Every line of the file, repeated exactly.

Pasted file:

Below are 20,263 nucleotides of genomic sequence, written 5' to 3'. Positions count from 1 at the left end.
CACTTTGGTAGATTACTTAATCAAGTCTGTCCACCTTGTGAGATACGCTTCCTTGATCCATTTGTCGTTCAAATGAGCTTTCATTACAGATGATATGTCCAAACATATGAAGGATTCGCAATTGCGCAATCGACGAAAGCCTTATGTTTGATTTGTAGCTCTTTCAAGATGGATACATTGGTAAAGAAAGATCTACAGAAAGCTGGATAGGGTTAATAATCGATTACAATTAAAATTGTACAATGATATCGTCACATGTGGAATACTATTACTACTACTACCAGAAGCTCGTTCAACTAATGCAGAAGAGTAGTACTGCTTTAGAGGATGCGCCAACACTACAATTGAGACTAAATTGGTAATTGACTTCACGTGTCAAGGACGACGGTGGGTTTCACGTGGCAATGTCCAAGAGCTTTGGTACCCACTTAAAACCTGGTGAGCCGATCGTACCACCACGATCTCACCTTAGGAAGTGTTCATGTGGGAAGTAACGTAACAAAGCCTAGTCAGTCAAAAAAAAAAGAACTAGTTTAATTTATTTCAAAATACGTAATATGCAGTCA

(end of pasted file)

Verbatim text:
Below are 20,263 nucleotides of genomic sequence, written 5' to 3'. Positions count from 1 at the left end.
CACTTTGGTAGATTACTTAATCAAGTCTGTCCACCTTGTGAGATACGCTTCCTTGATCCATTTGTCGTTCAAATGAGCTTTCATTACAGATGATATGTCCAAACATATGAAGGATTCGCAATTGCGCAATCGACGAAAGCCTTATGTTTGATTTGTAGCTCTTTCAAGATGGATACATTGGTAAAGAAAGATCTACAGAAAGCTGGATAGGGTTAATAATCGATTACAATTAAAATTGTACAATGATATCGTCACATGTGGAATACTATTACTACTACTACCAGAAGCTCGTTCAACTAATGCAGAAGAGTAGTACTGCTTTAGAGGATGCGCCAACACTACAATTGAGACTAAATTGGTAATTGACTTCACGTGTCAAGGACGACGGTGGGTTTCACGTGGCAATGTCCAAGAGCTTTGGTACCCACTTAAAACCTGGTGAGCCGATCGTACCACCACGATCTCACCTTAGGAAGTGTTCATGTGGGAAGTAACGTAACAAAGCCTAGTCAGTCAAAAAAAAAAGAACTAGTTTAATTTATTTCAAAATACGTAATATGCAGTCA